Hey we all spend enough time prattling on about action sequence yoga practice: breathing, extending, sweating, chaturanga-ing. In the sweeping flow of all the power vinyasa-ing, restorative yoga kinda gets tucked under the blankets. But even without bolster and blocks we bet a good lot of you do your own version of restorative (likely in bed struggling to get up, or calming yourself for sleep), and you’ve probably felt much better afterward. You may even say it’s therapeutic (!) Of course there are spoilsports out there who don’t believe in the mind-body mumbo jumbo, but we’re guessing they haven’t heard about a recent study that found restorative yoga to cut depression in half in breast cancer patients.
The study involved forty-four women, half of whom were the control group, and the other 22 treated to a 75 minute restorative yoga class each week for 10 consecutive weeks. The results for the yoga group were an uplifted state of positivity and increased feelings of well being and calm. Meaning that control half were even more pissed off. (don’t worry, they got to participate after the 10 weeks were up. nice right).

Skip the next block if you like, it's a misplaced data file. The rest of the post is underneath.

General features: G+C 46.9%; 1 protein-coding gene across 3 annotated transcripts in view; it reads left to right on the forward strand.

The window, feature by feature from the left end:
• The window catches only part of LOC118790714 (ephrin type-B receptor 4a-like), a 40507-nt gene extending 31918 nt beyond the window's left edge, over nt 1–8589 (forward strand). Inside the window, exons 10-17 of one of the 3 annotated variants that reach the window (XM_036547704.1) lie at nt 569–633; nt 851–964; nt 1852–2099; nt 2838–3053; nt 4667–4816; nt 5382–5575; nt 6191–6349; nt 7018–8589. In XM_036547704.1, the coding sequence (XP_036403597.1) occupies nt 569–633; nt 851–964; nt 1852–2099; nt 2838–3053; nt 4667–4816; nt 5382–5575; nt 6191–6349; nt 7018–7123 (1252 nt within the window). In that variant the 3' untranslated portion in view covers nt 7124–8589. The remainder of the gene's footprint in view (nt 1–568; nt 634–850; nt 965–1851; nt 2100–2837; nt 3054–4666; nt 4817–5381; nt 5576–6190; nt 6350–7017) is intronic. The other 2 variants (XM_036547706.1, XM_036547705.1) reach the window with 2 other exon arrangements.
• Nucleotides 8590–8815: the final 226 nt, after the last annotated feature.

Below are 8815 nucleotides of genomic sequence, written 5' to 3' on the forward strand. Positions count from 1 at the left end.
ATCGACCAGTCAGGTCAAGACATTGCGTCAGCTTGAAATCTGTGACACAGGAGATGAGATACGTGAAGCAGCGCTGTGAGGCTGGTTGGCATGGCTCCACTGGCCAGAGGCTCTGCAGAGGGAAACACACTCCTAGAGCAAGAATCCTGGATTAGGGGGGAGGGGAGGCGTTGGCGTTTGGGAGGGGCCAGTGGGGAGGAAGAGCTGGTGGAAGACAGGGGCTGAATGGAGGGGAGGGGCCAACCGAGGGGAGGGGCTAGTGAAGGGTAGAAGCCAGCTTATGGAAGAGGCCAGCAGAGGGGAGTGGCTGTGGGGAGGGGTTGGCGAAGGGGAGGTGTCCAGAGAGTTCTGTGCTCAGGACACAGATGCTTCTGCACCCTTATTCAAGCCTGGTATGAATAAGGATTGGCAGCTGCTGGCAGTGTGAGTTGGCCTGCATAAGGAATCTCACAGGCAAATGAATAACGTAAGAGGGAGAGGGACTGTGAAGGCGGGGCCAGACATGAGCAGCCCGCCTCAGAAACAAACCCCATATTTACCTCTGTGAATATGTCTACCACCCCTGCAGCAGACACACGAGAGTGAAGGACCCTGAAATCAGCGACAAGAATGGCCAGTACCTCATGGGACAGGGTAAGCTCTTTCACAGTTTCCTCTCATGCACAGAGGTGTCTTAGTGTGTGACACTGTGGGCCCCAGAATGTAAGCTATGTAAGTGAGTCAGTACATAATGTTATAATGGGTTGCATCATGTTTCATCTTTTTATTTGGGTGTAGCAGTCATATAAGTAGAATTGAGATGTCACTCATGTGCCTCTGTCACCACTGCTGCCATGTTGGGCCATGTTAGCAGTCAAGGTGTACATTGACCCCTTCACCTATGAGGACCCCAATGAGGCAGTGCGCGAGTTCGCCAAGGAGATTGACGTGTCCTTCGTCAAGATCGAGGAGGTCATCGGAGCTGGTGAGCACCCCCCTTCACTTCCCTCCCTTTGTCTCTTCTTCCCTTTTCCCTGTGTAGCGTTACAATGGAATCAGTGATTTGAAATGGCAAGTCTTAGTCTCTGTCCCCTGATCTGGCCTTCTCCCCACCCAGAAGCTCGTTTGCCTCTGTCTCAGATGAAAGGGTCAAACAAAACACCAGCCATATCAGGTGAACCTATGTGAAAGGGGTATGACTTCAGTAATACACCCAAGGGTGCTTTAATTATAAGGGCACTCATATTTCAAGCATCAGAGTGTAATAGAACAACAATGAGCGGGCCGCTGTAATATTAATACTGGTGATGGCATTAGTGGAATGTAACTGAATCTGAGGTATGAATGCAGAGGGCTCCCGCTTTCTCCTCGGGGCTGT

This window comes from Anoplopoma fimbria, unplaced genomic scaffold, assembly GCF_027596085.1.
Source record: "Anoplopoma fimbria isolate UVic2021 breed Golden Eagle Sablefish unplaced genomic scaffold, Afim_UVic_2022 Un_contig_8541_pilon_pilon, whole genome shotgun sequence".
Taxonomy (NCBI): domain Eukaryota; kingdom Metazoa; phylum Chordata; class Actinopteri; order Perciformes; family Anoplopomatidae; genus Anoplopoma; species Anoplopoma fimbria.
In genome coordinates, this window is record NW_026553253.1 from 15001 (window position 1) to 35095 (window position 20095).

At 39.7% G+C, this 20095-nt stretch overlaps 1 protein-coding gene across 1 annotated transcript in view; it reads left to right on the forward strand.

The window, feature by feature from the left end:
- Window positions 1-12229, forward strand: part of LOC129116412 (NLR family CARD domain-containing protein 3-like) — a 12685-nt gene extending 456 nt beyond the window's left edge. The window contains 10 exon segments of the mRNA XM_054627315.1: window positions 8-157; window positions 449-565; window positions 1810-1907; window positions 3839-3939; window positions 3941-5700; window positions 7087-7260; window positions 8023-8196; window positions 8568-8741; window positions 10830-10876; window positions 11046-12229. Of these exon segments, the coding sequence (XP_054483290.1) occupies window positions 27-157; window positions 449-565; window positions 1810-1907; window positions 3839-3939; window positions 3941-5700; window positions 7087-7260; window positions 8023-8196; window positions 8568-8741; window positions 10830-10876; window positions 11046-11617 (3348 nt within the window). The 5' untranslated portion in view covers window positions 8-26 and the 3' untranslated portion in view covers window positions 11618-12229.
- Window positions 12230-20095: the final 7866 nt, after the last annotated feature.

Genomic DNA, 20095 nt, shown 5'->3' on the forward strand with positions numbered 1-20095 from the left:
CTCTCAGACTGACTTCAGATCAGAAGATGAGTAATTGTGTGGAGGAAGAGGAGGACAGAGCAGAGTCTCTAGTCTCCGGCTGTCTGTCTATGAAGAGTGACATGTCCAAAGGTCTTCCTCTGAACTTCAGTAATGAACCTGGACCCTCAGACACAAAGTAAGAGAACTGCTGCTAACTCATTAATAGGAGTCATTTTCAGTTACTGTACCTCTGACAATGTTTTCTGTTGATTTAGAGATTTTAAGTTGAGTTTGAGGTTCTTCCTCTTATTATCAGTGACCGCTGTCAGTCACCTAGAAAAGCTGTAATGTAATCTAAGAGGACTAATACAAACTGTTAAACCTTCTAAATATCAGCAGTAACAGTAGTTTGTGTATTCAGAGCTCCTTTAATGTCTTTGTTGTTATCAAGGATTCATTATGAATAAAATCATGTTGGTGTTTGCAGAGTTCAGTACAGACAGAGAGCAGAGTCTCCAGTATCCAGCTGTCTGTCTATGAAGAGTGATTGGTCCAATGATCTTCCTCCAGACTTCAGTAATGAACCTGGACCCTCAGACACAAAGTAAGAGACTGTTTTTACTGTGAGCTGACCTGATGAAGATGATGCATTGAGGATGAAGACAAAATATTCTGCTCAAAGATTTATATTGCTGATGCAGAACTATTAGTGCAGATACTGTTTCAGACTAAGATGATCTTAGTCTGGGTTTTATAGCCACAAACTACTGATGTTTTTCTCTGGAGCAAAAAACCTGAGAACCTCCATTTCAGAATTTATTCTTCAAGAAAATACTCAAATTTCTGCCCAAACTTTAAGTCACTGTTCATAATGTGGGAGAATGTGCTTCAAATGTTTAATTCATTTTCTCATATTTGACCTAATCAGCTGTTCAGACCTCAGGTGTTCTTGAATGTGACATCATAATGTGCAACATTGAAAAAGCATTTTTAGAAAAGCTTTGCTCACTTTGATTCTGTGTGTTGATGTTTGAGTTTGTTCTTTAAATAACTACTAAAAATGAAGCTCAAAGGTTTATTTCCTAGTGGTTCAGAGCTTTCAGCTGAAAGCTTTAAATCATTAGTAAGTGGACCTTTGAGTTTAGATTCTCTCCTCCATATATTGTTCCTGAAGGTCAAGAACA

“Evidence from systematic reviews of randomised trials is quite strong that mind-body therapies improve mood, quality of life, and treatment-related symptoms in people with cancer. Yoga is one mind-body therapy that is widely available and involves relatively reasonable costs,” said lead researcher Suzanne Danhauer, Ph.D., based at Wake Forest University School of Medicine.
Heh, there’s that cost talk again, we told you.
The good news is studies like this could bolster initiatives such as the Donna Karan-Beth Israel project to incorporate mind-body therapies into hospital recovery programs, universally. We know, we heard from you concerned about health insurance getting involved. But with the way the system is today, yoga being accepted as legit is the best thing that could happen for the patients benefiting from it.
This is just one study, and it’s focused on women who, some could argue, naturally get a rise, and healing, out of sharing with other hens in a communal setting. We’d like to see a study like this to include other demographics, and even other illnesses.
Yoga may not be a cure (no offense swamster Ramdev), but improving the quality of life for those battling physical illness is truly one of its priceless benefits.